“That’s how we were able to determine internationally that reinfections seem to occur,” Threlkeld said. “People had to have sequenced the earlier viruses and be able to compare those to the new virus from infection three months later.”

So far, labs say the dropped S strain is somewhat rare, that the rate of transmission and mortality indicate one strain is still dominant.

Knowing that the mutation is in Tennessee, Kentucky and Montana, Threlkeld says, makes little difference on the surface but could be profound if it leads to people being more careful.

“The very simple reality is we are likely about to face a new virus that is going to have a significantly higher ability to spread among us,” Threlkeld said, “and we may be facing an opponent that will be much less forgiving of our unwillingness to follow the letter of the infection-control principles that we really haven’t followed so well up to now.”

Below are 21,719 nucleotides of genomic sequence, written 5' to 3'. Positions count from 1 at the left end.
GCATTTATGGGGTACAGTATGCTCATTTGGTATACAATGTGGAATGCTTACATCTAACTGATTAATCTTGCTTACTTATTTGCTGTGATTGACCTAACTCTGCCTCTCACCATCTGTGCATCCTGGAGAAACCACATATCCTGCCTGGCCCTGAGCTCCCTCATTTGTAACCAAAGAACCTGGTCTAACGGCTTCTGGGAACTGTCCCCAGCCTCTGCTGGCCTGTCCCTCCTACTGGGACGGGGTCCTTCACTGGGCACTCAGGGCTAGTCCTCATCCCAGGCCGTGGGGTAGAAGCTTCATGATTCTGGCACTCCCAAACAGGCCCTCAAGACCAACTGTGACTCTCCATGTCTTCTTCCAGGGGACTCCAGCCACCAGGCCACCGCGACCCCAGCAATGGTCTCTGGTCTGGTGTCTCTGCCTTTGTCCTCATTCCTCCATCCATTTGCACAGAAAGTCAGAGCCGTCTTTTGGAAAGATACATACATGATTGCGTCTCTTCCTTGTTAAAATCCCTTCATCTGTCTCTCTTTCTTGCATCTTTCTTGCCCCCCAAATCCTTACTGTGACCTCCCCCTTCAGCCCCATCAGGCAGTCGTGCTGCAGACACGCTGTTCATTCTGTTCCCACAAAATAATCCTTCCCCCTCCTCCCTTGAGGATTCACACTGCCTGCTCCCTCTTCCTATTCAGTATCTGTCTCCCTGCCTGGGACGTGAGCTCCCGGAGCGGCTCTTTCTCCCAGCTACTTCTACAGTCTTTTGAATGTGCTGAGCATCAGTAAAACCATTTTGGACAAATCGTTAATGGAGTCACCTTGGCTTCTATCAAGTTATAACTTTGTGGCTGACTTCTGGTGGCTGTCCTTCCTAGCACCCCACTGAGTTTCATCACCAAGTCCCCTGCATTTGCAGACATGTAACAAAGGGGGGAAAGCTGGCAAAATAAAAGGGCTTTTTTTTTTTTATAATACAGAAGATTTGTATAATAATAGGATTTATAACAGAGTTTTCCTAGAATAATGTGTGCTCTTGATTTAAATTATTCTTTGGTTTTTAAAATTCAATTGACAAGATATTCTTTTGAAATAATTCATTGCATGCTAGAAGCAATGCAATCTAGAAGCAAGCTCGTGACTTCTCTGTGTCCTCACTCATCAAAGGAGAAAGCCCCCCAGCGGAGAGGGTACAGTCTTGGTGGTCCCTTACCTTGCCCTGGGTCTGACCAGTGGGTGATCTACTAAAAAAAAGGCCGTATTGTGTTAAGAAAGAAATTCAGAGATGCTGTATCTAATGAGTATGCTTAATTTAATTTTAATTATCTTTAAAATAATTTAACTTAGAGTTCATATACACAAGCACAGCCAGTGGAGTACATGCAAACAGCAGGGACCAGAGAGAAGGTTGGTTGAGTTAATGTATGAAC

For Jain, more sequencing would help identify the mutation and other mutations so cases could be quickly reported, the people put in isolation, and their contacts in quarantine.

“That is what is going to make all the difference in stopping this mutant strain from turning into community transmission,” Jain said.

“The longer we can delay the mutant virus from actively spreading in our community, the better off we will be in terms of managing the epidemic, and it also gives us a chance to vaccinate more people and ultimately prevent it from taking over,” he said.

Preliminary but unpublished and non-peer reviewed reports Jan. 8 showed the Pfizer vaccine worked effectively against one of the key mutations in the U.K. variant in terms of the antibody’s ability to neutralize it.

“It’s a first step,” Threlkeld said, “but it certainly is very encouraging too.”

Topics

Dr. Stephen Threlkeld UTHSC UK variant Jim Sweeney Dr. Manoj Jain Dr. Colleen Jonsson coronavirus pandemic
Jane Roberts

Jane Roberts

Longtime journalist Jane Roberts is a Minnesotan by birth and a Memphian by choice. She's lived and reported in the city more than two decades. She covers healthcare and higher education for The Daily Memphian.